How my son ended up choosing the course to study in the university -Ikenga Ezenwegbu

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“Daddy, what course should I study in the university?” my son, about to enter his final year in the secondary school, asked me. “My son, you should study Money-Making!” I answered unequivocally. “What do you mean, Daddy? I doubt if there is a course in any university called Money-Making, but I know of Entrepreneurship,” my son said, wondering what had happened to a man he once touted as “the ever-dependable brain” of a dad. I could guess that the boy was confused, and I needed to give him a further explanation.

“My son, I mean to say that you are at liberty to choose any course you are at ease with, but you should also figure out how that course would help you to put food on your table and make enough money to shoulder your responsibilities. If you choose an Agricultural course, think about its applications to making money, like commercial farming or setting up Agro-allied industries. If you choose Medicine, think of how to own a medical facility that would provide top-notch services that would yield the kind of money you want. Do you understand?” I asked a son whose eyes had been ignited. In his eyes, I could see a riot of ideas. That was what I wanted to achieve. He needed to be fired up. He must be achievement conscious.

I told my boy that he might, by accident of history or destiny, veer off entirely from his area of study upon graduation into another field he did not study, and out of which he would make a living; that it often happened to many people. I said this because I gauged that the guy was about to remind me that I read Microbiology and ended up in banking. Children of these days could be that audacious. They say it without any fear of cane or reproach.
“My son, in your DNA, already is a money opportunity detector gene. Every Nnewi child born, truly through the phallus, of his father has that gene. The gene gives a person from Nnewi, Orlu, Abiriba, or Old Bende people in Abia State etc an exceptional ability to sense money from any endeavour from afar. However, my son, note that you do not have to make money. If that is the case, you better enter the seminary or monastery now, but I know that you love good things of life; therefore, you must fathom how to generate money to fund your needs and wants. Once you are out of school, I will withdraw my financial oxygen from you. You shall become your own man.
“Son, you need to make money for your use and to boost your confidence because “akụ na esi obi ike” meaning that a wealthy man is a confident one. You also need to make money to take care of your wife, children, mum, in-laws, and extended family.

“Listen to me, do not mind the effusive love your mum professes for me; it got sweeter when I started earning more money and giving her the comfort she craved for. I am afraid that the intensity of that love might decrease if I become poor, but she will deny it if you ask her. Verily, I say onto you my son, please believe me as your father, money is not love, but it is the salt in a love soup as it is the sugar in a love tea. Your wife will love more a successful you than a you in lack. You must also make allowance for me, your father, especially when I shall become weak and old. You now can see clearly that I am also an interested party? Of course, you need to make enough money to be able to earn relevance in the ụmụnna, our village and Nnewi assembly,” I painstakingly told my son with punctuated emphasis.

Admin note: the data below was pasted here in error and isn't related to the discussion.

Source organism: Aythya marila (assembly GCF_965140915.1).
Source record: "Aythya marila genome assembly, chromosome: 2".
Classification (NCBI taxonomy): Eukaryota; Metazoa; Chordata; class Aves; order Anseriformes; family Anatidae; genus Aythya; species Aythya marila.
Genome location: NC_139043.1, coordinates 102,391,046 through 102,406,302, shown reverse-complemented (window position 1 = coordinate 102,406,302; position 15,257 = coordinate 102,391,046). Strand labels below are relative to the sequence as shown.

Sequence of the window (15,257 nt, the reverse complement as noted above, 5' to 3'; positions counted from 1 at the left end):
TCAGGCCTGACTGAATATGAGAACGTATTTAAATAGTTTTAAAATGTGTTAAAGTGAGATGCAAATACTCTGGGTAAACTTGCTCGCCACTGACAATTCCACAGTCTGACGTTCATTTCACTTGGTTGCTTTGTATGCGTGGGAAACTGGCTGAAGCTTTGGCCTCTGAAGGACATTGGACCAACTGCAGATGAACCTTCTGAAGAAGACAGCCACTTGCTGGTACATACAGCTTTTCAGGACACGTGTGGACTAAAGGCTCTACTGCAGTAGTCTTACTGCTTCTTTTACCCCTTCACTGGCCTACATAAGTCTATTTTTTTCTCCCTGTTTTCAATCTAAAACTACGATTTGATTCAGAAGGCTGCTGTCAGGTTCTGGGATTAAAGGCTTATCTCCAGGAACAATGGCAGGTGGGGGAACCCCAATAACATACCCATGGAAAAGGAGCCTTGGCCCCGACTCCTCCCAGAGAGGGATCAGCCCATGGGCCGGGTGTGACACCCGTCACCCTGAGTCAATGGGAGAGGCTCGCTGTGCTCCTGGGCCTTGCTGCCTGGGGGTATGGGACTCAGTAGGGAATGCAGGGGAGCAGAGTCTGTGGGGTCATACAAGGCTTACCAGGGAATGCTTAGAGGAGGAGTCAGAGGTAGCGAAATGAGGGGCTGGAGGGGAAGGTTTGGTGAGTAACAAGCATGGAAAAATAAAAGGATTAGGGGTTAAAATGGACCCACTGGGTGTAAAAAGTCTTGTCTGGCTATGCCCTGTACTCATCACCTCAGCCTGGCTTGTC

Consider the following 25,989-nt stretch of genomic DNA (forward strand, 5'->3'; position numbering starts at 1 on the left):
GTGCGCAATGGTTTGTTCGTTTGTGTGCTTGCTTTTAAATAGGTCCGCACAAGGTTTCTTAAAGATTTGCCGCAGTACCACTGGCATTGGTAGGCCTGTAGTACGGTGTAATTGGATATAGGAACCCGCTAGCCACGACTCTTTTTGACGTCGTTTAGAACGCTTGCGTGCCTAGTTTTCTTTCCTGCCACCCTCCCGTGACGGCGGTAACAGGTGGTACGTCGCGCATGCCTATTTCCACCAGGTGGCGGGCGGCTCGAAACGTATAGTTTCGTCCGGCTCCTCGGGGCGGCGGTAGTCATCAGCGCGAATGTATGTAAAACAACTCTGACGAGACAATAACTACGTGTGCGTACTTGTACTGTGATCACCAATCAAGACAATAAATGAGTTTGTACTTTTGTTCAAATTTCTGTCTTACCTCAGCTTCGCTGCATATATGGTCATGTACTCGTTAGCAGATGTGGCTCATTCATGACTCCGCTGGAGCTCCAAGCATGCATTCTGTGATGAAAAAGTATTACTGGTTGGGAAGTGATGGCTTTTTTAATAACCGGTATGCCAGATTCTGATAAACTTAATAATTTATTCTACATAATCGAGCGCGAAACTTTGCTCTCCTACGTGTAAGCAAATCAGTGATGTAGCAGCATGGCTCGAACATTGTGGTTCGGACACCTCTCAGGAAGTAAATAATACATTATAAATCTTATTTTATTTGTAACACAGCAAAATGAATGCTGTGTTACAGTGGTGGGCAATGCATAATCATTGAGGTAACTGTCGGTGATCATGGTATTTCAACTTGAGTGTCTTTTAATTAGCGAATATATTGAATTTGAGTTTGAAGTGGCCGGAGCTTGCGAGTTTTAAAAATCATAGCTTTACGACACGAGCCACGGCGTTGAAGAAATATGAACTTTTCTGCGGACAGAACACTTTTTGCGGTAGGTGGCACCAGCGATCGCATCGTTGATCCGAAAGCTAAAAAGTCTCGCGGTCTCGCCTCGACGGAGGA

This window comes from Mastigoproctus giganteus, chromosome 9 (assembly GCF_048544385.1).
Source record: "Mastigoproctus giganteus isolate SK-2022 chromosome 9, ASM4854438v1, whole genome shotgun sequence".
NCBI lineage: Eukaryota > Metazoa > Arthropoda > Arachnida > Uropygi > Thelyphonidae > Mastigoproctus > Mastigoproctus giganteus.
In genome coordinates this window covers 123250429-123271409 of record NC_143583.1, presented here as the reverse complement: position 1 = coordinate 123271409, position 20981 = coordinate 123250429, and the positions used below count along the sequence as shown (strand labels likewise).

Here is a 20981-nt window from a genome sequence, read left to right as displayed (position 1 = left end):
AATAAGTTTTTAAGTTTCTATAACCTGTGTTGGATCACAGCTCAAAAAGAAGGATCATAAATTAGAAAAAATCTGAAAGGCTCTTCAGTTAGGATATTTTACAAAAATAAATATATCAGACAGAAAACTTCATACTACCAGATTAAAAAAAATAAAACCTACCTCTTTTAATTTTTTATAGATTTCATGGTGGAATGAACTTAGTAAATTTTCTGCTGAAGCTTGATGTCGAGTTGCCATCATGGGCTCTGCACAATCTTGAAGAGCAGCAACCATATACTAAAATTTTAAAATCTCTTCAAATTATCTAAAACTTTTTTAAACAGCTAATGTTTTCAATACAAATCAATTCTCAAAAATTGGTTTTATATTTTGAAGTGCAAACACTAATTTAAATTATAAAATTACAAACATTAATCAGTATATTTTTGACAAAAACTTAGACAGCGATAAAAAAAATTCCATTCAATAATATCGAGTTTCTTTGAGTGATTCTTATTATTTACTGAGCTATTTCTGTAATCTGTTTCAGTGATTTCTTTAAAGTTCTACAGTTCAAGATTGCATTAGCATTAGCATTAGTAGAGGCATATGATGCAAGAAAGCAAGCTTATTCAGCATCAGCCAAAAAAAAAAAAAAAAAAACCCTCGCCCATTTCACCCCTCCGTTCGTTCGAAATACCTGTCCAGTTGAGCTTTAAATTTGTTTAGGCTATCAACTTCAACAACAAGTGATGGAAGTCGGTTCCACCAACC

I also painted for my son the picture of hell more lurid than the Gehena painted in the Bible. I always ask him to be upright, fair and square in his quest to achieving his life’s goals; that both heaven and land of our ancestors are real and that only good souls enter there.

In this encounter and many others, I impressed on my son the need to always be alert in his thoughts and in awareness and that he must be financially responsible. He also knows that he will marry early. That, too, helps a young man to focus. I told him that all the billionaires of reckon in Nnewi with no exception married before the age of 27.
That is how we raise boys into men in Nnewi.

However, if an Nnewi son tries his best and does not create the level of wealth he craves for, “enu na ana” or “the land and the heavens” would bear him witness that he put in the best. When the outcome does not justify the inputs or when the vicissitude of life moderates the outcomes, then the victim is said to be “omebelu ma Chi ekwena”, meaning “one who did his best to succeed but it was not meant to be.” We, too, have many of such cases in Nnewi. It is a known practice till date that bachelors and married men don’t get same share of meat or drinks. Men are separated into Okokpolo (single) and Mbiuno (married) in Nnewi.

As I watched my 16-year-old son yesterday file out with his Mechanical Engineering classmates for matriculation, I prayed that God helps him achieve his desire to make a living out of cars, equipment and tools manufacturing. What Innoson is doing at Nnewi must have influenced his choice of course. I only hope he steadies his gaze and not end up becoming a banker like his father and mother, who studied Microbiology and Food Science & Technology respectively. I have just prayed and wish as a parent but the future of our children is like a pencil in the hands of God. I have done my bit.

Ikenga Ezenwegbu
19 February 2022

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